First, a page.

Photos, HIPAA, and the First Amendment

Today’s burning question: I am a career firefighter and one of my passions while off duty is to take photos at fire and emergency scenes. I typically post them to my web site and occasionally I post on Facebook and Fickr as well. I am carefully not to take photos at incidents involving my own fire department.

A few weeks ago I took a photo at a recent incident in Smithville (25 miles from home) and I received an email from the Smithville Fire Department stating:

You are hereby requested to immediately remove the attached photo from your website. In this photo, the patient's face is clearly visible.  Unless you received permission from the patient to use their likeness, this photo may be in direct violation of HIPAA regulations.  We at Smithville Fire Department take patient right's and privacy very seriously, and since this is a rescue that was performed by our Agency, we would like to caution you against using a discernible and identifiable image.

Have I violated HIPAA?

Answer: Absolutely not!. Since you were off-duty at the time and not in your own community, HIPAA is totally inapplicable to you.  Furthermore, you were acting as a private citizen in taking the photos. As a citizen you have a constitutional right under the First Amendment to take photos at emergency scenes.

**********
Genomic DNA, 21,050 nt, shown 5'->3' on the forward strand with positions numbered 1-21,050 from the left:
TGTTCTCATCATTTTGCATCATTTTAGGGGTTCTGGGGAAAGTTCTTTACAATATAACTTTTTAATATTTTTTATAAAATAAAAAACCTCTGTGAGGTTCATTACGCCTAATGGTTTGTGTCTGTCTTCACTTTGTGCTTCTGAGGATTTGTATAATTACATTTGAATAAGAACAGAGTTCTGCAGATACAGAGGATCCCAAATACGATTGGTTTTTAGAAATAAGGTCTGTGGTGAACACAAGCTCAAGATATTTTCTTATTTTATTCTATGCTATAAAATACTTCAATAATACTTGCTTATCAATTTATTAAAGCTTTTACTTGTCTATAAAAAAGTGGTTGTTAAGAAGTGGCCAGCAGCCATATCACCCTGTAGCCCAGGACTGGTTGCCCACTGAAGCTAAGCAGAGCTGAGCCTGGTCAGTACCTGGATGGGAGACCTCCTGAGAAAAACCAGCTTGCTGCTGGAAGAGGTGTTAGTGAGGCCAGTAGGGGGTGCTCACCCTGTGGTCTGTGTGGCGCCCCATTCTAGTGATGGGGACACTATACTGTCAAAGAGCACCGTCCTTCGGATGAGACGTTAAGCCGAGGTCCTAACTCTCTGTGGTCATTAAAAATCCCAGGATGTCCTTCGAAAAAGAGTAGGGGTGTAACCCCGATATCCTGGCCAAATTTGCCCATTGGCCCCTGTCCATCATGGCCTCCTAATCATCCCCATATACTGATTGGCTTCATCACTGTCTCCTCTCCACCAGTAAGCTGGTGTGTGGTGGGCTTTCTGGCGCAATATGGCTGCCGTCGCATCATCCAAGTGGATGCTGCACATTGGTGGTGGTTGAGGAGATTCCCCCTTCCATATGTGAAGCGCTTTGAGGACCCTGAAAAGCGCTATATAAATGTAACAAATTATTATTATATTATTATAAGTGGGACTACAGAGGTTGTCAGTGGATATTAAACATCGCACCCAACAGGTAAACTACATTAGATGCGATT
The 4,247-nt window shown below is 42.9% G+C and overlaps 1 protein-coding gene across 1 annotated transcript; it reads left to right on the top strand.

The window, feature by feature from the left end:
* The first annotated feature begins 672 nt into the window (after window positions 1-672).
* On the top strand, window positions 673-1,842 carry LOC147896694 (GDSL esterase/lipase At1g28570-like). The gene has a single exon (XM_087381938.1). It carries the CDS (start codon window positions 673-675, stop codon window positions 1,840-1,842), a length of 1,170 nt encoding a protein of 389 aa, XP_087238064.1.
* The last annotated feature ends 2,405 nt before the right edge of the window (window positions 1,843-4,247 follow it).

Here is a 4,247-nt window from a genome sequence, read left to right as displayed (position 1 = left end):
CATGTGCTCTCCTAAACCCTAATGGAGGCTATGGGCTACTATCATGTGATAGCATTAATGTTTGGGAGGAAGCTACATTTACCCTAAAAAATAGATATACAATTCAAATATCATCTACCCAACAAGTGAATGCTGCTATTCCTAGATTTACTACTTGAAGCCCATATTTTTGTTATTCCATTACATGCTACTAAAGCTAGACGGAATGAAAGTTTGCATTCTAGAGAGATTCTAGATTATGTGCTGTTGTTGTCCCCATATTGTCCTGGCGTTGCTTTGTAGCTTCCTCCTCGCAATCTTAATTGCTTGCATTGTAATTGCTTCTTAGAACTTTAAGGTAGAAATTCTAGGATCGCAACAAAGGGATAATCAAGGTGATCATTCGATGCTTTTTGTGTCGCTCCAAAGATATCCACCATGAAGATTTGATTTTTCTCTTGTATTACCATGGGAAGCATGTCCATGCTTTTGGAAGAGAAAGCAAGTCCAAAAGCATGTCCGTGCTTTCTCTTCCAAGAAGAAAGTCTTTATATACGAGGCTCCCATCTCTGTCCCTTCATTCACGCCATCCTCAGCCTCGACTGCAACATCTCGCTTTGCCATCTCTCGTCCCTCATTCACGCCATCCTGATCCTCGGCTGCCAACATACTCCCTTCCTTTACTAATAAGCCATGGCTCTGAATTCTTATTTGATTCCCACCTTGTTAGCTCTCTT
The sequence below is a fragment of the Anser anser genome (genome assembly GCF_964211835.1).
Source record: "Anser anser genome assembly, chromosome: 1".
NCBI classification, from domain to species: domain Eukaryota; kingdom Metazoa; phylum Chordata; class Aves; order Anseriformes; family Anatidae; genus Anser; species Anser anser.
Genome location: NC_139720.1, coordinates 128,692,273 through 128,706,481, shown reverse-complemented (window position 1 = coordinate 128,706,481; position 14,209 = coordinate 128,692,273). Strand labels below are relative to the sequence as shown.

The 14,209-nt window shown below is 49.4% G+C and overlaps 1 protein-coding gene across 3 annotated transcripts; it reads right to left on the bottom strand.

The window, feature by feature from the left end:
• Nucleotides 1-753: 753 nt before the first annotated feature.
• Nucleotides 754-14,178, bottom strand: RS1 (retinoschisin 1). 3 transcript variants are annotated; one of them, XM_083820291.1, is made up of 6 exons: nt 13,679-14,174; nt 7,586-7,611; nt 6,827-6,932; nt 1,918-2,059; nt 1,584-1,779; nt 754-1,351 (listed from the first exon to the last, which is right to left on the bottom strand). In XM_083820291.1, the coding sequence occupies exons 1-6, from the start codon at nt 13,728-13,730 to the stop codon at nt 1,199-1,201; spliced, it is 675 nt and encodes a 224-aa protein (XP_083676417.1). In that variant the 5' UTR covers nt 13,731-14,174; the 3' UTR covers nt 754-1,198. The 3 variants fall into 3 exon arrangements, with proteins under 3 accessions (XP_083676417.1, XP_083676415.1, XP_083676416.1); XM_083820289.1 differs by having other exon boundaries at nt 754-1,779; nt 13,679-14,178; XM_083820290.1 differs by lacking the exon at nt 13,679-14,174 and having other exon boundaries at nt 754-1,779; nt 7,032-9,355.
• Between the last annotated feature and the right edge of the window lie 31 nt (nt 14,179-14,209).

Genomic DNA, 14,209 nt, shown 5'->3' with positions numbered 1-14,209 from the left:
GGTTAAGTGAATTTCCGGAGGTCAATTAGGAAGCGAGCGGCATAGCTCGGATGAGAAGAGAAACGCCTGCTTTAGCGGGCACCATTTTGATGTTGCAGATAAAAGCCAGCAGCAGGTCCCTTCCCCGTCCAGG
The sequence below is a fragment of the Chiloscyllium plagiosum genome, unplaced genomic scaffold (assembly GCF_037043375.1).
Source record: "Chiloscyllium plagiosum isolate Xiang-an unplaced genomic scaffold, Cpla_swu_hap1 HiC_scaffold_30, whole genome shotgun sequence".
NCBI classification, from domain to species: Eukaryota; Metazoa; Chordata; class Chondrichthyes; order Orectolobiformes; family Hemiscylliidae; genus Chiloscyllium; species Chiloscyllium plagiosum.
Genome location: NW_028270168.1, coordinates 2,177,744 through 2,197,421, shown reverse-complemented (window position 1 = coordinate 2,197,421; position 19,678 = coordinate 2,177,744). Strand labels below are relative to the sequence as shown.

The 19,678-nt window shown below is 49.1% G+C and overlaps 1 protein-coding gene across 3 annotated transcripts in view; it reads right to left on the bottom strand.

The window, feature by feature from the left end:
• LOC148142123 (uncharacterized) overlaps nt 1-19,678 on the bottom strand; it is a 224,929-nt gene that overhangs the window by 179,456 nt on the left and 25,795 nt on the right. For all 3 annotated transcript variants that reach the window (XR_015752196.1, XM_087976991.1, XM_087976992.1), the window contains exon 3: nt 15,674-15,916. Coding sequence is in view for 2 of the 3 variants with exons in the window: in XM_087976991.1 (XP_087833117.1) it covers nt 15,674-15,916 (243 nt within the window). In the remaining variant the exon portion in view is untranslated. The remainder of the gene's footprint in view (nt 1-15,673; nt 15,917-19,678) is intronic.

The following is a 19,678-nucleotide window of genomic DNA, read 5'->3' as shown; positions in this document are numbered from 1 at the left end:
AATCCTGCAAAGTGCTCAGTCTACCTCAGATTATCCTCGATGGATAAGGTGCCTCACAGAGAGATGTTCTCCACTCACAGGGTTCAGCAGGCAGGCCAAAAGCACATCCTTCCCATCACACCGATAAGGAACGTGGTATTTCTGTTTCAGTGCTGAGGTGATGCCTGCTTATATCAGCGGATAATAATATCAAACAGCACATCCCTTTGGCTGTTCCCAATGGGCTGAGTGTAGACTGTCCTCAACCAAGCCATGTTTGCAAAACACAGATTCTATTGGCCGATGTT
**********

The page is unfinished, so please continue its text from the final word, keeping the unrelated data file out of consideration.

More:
Having said that there is nothing inherently illegal with the Smithville fire Department’s request. They can ask… but their request has no teeth. Should they try to enforce their request it would likely be a violation of your First Amendment rights.

PS – for the Firehouse Lawyers w/o JDs… the First Amendment right to take photos does not extend to on-duty personnel!!! … only because I knew you were thinking about it….

About Curt Varone

Curt Varone has over 40 years of fire service experience and 30 as a practicing attorney licensed in both Rhode Island and Maine. His background includes 29 years as a career firefighter in Providence (retiring as a Deputy Assistant Chief), as well as volunteer and paid on call experience. He is the author of two books: Legal Considerations for Fire and Emergency Services, (2006, 2nd ed. 2011, 3rd ed. 2014) and Fire Officer's Legal Handbook (2007), and is a contributing editor for Firehouse Magazine writing the Fire Law column.
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